A Short Walk from Myers Farm.

Start. Myers Farm.

Route. Myers Farm - Storrs Lane - Red Bridge Lane, Silverdale Golf Course - The Row - Dogslack Well - The Row - Red Bridge Lane - Waterslack - Challan Hall - Gate Barrows - Hawes Water - Moss Lane - Red Bridge - Trowbarrow - The Trough - Storrs Lane - Myers Farm.

Notes. Wind, rain and more of the same, a warning for hill goers, walking on the high fells may be impossible. There I was on my day off sitting in the house, musing over maps kidding myself the sun might shine, “sod it” I decided to brave the elements. I keep a mental note, a short list of wet weather walks, this was the last one I was about to slide to the bottom of the mental page. Myers Farm better known as Leighton Moss Nature Reserve Visitors Centre marked my starting point. A walk through modern history and the epic scale of geological time. I wasn't out two hours but it was time better spent on foot than in doors.

To the affairs of the day. From the large car park at Myers Farm it was a short hop along Storrs Lane to it's junction with Red Bridge Lane, I turned right wandered passed Silverdale Golf Club and Railway Station to access a foot-path cutting across the close cropped greens of the golf links. This path ejected me into The Row, the narrow tarmac lane that leads through The Row. A short wander along the lane lead to a path running behind housing, this path passed Dogslack Well, I know this because a finger-post at the start of the path told me so. After passing the well a step stile allowed access to a small cops, I wandered through the wood into, you guessed it The Row.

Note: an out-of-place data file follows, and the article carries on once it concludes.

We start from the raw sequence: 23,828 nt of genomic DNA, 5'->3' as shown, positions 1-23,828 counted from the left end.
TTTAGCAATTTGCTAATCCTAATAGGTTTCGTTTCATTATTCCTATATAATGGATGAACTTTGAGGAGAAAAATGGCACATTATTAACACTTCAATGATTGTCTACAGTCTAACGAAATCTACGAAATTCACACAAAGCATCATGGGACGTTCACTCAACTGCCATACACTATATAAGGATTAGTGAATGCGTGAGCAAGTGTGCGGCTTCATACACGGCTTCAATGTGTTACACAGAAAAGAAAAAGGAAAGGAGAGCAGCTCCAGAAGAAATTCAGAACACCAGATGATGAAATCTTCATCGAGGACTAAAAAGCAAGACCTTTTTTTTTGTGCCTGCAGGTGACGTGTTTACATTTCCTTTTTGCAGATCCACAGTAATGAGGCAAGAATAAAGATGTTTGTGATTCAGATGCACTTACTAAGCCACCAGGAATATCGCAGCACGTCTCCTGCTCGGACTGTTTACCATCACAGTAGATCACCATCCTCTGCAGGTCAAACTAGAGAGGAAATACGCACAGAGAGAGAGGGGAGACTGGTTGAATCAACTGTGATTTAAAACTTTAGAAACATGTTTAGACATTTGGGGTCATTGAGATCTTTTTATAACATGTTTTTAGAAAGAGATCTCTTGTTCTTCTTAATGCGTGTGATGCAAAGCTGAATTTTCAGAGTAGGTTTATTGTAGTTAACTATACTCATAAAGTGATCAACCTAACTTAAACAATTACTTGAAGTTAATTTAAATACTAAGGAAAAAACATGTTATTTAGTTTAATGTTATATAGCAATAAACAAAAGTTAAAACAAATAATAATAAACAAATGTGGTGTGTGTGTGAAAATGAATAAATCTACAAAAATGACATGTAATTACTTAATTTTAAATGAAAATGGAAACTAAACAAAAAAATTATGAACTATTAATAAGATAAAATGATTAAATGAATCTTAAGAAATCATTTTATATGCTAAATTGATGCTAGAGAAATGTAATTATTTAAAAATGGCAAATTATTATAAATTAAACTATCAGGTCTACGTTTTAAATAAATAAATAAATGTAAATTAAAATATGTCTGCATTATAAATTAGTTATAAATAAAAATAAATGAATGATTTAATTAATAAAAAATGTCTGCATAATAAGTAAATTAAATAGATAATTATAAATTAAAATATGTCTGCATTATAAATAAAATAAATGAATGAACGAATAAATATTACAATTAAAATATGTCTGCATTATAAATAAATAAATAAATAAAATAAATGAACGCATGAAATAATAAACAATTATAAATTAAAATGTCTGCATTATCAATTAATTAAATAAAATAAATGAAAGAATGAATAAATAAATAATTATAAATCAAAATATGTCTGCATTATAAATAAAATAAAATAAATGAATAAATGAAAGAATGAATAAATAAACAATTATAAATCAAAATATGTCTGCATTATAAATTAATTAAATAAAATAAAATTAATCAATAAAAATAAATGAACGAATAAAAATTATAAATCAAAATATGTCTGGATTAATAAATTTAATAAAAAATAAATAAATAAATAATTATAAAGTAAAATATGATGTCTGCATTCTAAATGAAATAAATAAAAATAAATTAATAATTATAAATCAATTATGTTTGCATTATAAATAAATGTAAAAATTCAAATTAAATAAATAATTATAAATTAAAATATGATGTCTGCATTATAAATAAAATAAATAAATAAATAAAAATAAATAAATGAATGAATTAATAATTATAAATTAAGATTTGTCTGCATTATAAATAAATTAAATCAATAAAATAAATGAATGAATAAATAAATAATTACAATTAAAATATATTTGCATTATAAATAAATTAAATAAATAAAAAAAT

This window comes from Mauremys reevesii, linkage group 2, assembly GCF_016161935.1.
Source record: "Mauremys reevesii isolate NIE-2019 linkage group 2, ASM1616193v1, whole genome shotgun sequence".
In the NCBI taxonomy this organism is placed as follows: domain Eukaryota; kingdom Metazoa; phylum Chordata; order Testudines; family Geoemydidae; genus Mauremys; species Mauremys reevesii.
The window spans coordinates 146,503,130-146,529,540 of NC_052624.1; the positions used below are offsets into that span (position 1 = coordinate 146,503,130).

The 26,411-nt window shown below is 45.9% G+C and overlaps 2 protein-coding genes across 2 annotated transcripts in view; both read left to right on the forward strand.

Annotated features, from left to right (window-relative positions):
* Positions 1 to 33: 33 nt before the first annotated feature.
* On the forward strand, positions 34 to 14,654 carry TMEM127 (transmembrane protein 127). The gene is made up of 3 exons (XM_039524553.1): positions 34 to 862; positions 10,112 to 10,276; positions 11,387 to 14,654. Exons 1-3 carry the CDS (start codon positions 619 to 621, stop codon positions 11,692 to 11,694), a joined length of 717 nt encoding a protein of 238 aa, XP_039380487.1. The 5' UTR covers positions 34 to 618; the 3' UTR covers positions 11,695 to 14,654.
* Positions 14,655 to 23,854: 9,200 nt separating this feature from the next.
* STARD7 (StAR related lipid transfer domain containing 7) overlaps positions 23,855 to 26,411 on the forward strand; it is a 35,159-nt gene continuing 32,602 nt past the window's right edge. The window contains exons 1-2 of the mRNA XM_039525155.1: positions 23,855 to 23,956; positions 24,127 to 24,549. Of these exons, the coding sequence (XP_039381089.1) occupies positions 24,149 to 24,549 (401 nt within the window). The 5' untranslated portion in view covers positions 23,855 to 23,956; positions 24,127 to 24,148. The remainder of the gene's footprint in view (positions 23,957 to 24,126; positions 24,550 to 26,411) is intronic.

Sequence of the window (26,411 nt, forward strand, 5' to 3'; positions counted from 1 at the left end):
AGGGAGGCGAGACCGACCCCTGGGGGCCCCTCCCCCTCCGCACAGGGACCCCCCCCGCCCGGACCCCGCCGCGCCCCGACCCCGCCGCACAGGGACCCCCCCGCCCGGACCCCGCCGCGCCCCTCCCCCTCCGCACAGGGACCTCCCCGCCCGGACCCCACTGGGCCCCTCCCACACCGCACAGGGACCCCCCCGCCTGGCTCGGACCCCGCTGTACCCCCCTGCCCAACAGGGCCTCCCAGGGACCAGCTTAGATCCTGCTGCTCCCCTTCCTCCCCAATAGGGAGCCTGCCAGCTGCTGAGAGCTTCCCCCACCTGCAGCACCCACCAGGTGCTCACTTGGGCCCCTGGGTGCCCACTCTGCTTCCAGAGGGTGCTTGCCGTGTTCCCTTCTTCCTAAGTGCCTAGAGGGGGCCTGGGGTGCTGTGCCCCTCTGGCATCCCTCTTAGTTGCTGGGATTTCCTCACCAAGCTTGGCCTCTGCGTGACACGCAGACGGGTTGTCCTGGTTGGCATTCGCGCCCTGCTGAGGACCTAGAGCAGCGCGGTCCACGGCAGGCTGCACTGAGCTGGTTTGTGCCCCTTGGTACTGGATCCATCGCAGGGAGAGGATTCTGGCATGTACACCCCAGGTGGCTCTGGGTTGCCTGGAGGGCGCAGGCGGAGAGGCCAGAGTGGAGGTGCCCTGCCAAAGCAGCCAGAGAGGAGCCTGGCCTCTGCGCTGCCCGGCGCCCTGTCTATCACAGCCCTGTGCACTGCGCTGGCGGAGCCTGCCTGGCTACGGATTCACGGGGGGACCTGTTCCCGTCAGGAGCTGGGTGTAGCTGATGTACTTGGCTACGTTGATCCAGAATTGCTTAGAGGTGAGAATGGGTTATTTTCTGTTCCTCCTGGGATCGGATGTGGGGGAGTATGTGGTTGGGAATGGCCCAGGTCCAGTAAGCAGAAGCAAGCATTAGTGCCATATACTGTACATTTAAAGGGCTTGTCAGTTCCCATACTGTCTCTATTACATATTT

With housing to my right and the grassland of The Park my left I strolled north, on reaching Eaves Wood car park I accessed Red Bridge Lane once more. A friendly finger-post invited me to Challan Hall, I say friendly because the cows in the field weren't, a young bullock was trying to mount everything in site, I kept near the wall, one eye on my exit point the other on the inexperienced randy bullock. Once out of harms way I crossed the railway line to be confronted by a field of horses, about twenty of them, strange they all looked exactly the same, even after studying them a while. I passed into the next field, beast free, wandered behind Challan Hall to access Gait Barrows. I keep meaning to explore this unique nature reserve but today wasn't the day. Wet slippery limestone and tree roots equals bruised ego, best wait until it's dry.

Around Hawes Water I wandered, duck board paths eased my traverse of wet ground, once in Moss Lane the tarmac surface ushered me between dry stone walls to Red Bridge and the entrance to Trowbarrow. For a 100 years an industrial corner of Silverdale, the industry has long gone but the legacy it leaves remains, reverberating through the centuries, for this is the place Tar macadam was invented, originally marketed as “Quarrite”-the new dustless paving. It makes you wonder, did they not realise the importance of the material they'd invented.